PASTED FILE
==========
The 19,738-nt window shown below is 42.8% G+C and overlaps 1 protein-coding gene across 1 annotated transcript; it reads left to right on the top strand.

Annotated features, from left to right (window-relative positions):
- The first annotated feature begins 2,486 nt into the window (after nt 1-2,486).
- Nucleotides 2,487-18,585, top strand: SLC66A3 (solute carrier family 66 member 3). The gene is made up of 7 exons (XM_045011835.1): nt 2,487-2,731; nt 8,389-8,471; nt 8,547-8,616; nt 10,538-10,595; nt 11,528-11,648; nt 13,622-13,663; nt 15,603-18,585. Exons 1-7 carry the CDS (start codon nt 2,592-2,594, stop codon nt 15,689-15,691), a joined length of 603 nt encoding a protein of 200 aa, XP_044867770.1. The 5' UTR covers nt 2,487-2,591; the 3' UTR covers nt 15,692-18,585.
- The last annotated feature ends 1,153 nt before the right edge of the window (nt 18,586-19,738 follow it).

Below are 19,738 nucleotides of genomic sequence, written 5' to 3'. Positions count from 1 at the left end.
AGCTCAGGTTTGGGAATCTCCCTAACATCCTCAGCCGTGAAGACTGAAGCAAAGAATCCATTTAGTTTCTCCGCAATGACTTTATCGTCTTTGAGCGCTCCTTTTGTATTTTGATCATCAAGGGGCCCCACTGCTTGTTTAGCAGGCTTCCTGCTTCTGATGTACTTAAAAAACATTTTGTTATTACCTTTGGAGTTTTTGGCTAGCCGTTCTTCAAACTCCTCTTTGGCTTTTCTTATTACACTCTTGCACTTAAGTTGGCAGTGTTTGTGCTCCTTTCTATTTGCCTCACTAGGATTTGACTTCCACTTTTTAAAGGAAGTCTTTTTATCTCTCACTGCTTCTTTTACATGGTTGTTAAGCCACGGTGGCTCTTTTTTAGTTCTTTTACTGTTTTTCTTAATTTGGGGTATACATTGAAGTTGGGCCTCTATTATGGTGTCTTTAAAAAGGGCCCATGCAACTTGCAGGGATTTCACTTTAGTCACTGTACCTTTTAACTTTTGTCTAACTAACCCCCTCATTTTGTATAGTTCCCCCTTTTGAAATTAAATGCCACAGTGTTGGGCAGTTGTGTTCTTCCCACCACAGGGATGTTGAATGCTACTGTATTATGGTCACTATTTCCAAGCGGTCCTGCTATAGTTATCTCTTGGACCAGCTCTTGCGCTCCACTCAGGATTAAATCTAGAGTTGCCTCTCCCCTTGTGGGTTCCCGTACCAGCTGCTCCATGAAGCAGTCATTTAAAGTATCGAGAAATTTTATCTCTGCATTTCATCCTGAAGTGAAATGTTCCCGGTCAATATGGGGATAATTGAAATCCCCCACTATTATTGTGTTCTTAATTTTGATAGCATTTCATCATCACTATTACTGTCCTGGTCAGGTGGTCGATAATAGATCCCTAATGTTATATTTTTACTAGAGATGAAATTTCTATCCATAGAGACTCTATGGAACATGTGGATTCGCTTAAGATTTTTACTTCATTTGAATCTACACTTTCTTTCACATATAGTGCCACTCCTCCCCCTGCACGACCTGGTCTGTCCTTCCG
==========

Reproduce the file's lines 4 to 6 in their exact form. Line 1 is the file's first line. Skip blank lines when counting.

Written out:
- Nucleotides 2,487-18,585, top strand: SLC66A3 (solute carrier family 66 member 3). The gene is made up of 7 exons (XM_045011835.1): nt 2,487-2,731; nt 8,389-8,471; nt 8,547-8,616; nt 10,538-10,595; nt 11,528-11,648; nt 13,622-13,663; nt 15,603-18,585. Exons 1-7 carry the CDS (start codon nt 2,592-2,594, stop codon nt 15,689-15,691), a joined length of 603 nt encoding a protein of 200 aa, XP_044867770.1. The 5' UTR covers nt 2,487-2,591; the 3' UTR covers nt 15,692-18,585.
- The last annotated feature ends 1,153 nt before the right edge of the window (nt 18,586-19,738 follow it).

Below are 19,738 nucleotides of genomic sequence, written 5' to 3'. Positions count from 1 at the left end.